You might remember today’s guest blogger, Joe Green, from a few months back. Joe is on a mission this year to complete 4 gruelling challenges for Sands UK, after losing a child very, very young.
Joe completed the Lincoln 10k to kick things off, and now here he is back again to share his preparation for the Leeds Half Marathon.
Having taken some time outwith my shins i resumed training but introduced some cross training for less impact and when i did run i put plenty of ice on my shins afterwards, this was something that loads of people had told me to do but i didn’t bother to listen and i really wish i would of done cause it did really help.
The morning of the marathon came round, i’d eaten clean while carb loading all week and stayed off the ale, I was a little nervous and exited but totally ready and raring to go.
Dad dropped me, Beki and Betsy off in town and we walked through town to the start at millennium square, Beki and Betsy went to get a good spot to watch and i headed to the green zone to warm up, with a quick pit stop down a quite allyway since i’d of probably missed start of race if i’d of queued for the porterloos, i was surprised to see another runner next to me instead of warming up or stretching off he was sneaking in one last cig before the start.
The blue zone started first followed by the reds then the greens were off, it seemed to take ages shuffling towards the start line but eventually we were off running, the first kilometer or so was very steady due to the amount of people but this was probably a good thing. I was looking out for Beki and Betsy but couldn’t see them and they missed me too. There was loads of runners all at side of the road and in bushes going to toilet, they must have not fancied them porter loo ques either. The sun stared shining and i thought to myself i’ve messed up here, i’m going to end up with sun burn and aright tan line straight across my forehead from my new sweat band. Even every on in the run i couldn’t believe the amount of people pulling up with injuries or having to stop and walk, they must have not trained or totally underestimated how hard i’d was going to be and just thought they’d breeze it.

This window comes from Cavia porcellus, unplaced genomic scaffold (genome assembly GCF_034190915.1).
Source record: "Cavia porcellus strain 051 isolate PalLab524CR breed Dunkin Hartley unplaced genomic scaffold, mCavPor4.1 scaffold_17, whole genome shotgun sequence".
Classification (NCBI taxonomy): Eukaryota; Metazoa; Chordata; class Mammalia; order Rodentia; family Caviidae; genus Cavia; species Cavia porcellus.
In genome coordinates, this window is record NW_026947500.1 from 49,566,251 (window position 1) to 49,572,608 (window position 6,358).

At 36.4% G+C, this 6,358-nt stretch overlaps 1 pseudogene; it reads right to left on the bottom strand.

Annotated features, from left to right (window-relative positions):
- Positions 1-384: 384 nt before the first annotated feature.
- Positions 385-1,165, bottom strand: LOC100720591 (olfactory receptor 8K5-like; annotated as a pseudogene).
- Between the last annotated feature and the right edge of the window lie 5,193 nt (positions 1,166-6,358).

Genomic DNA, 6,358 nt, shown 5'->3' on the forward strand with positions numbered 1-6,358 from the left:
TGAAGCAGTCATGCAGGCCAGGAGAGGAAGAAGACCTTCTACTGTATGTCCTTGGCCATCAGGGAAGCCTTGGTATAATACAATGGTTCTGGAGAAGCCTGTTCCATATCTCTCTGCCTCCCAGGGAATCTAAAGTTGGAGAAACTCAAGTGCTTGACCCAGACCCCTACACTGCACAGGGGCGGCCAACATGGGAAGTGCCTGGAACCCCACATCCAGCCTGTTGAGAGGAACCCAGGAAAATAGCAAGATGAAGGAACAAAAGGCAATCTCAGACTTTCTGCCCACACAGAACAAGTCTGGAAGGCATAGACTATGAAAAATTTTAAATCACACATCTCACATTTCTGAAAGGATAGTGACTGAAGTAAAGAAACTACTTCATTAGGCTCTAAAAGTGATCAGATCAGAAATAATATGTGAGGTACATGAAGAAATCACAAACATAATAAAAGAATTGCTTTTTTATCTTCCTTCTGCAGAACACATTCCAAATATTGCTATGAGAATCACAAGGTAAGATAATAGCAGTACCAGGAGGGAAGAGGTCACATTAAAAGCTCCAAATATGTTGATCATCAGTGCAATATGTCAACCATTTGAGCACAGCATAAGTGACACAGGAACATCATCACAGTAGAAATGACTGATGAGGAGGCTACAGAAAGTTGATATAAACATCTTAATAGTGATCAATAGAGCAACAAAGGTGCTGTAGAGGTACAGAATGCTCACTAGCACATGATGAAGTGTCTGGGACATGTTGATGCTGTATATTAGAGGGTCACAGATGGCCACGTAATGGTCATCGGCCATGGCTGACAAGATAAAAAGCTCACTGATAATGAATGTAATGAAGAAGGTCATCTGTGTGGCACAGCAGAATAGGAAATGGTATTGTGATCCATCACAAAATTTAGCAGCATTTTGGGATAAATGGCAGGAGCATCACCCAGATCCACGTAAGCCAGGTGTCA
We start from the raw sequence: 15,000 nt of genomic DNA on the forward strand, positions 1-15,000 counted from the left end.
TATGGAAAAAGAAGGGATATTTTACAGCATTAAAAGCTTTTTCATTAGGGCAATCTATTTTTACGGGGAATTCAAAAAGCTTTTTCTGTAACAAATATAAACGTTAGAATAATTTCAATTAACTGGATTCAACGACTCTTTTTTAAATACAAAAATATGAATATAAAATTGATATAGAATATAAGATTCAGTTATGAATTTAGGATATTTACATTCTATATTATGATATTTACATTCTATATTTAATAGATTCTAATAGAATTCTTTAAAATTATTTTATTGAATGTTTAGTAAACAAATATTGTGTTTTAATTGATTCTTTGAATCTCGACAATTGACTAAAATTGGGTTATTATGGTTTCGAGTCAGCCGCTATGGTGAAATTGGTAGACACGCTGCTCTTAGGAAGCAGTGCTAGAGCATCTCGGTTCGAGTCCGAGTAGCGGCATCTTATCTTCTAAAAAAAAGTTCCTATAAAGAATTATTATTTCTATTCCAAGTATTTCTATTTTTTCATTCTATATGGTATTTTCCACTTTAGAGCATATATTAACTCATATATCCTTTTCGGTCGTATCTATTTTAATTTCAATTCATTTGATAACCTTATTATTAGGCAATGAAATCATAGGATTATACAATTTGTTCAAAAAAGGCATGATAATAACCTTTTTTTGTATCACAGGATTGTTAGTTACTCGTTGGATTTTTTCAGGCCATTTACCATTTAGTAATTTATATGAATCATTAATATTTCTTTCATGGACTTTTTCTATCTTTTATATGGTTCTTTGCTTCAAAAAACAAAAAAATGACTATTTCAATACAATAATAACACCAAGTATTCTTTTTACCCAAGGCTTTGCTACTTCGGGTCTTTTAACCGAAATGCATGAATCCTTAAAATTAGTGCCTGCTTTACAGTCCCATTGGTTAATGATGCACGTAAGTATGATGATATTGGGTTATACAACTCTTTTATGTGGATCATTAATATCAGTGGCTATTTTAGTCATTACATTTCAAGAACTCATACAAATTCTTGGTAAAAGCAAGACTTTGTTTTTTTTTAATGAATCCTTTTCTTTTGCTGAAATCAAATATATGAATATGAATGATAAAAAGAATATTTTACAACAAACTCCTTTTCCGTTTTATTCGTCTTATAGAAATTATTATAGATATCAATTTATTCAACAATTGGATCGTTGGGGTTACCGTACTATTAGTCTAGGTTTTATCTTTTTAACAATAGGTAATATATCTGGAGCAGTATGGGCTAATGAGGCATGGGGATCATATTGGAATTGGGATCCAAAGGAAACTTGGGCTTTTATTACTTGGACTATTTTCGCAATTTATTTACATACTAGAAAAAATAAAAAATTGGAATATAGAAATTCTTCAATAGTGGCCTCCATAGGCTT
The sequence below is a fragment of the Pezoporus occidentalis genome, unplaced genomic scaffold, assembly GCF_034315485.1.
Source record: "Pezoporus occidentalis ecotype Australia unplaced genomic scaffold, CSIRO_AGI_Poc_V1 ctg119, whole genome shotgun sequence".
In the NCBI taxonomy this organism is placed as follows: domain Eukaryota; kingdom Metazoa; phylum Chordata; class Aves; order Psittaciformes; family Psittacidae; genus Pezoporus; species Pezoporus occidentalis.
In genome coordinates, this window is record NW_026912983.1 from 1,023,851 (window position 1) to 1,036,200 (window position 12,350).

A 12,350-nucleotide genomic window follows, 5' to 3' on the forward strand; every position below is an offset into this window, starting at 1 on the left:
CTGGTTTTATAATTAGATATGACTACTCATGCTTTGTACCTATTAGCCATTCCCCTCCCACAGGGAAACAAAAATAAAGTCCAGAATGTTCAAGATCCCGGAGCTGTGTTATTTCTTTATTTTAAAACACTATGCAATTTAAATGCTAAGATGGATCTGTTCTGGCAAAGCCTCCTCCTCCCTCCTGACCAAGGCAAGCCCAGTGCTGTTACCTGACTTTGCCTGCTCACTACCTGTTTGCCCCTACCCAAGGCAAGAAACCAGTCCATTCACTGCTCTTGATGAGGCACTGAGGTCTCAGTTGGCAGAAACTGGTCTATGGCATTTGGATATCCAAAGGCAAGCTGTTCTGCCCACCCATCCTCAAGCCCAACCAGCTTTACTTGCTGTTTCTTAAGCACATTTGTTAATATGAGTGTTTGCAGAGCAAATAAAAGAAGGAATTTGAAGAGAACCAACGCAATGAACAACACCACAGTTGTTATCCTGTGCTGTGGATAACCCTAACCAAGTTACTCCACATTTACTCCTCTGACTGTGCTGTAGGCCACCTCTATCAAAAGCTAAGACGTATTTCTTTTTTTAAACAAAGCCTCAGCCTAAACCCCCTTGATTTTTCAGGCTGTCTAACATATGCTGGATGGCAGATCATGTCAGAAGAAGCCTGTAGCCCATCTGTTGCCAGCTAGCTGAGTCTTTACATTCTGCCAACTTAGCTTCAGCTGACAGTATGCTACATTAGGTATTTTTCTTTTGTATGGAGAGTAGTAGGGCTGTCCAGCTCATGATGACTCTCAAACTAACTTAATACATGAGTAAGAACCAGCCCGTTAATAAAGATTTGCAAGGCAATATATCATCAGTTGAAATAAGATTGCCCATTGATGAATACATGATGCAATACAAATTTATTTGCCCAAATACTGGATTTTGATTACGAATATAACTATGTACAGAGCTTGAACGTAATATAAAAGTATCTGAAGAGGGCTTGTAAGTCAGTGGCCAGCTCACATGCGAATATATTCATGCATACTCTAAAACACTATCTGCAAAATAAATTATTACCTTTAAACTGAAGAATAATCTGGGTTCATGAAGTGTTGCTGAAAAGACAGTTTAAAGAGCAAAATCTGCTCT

The route took us down the headrow and out the city center past the grand theatre, round onto a section of the ring road then returning via Abbey road onto kirkstall road back towards town. I used every water station as it was getting really warm and i took energy gels at planned intervals. I couldn’t believe the crowds lining the route, they were so enthusiastic and it was a real boost with them cheering you on, offering bowls of sweats, oranages, spraying garden hoes pipes on you to cool you down, there was brass bands and people on bongo drums. I dropped on a fellow sands fundraiser who i’d meet over twitter, Clarke Pinnington from Liverpool who was running in memory of his son Harry.
At mile 11 ish really started to slow all the hills had started to take there toll on me and i could tell that was the case with most of the runners around me, as the crowds started to thicken up I knew the finish line was close, at this point my hamstring started to tighten and I got the worst cramp I’d ever experienced i felt the back of my leg and could feel my muscle bulging out, I rubbed and massaged it but it was no good and I thought I’d have to stop but then as soon as it started it stopped. I looked up and saw the wife, Betsy, mum, dad and niece Lucy all cheering me on it was the last boost I needed to get to the end. The crowd were absolutely buzzing and it was a right feeling crossing the finish line in 1:55:20, I was well pleased finishing in under 2 hours. I briefly thought To myself at this point that in October I’d be running double this distance and how hard it was going to be. Once I’d stopped it took an age for a normal feeling to come back to my legs, it was like I was walking on to moon. I went and found the family and we went for a few well deserved beers and the big burger on the menu. All in all it was a cracking day. Next up tough mudder!!!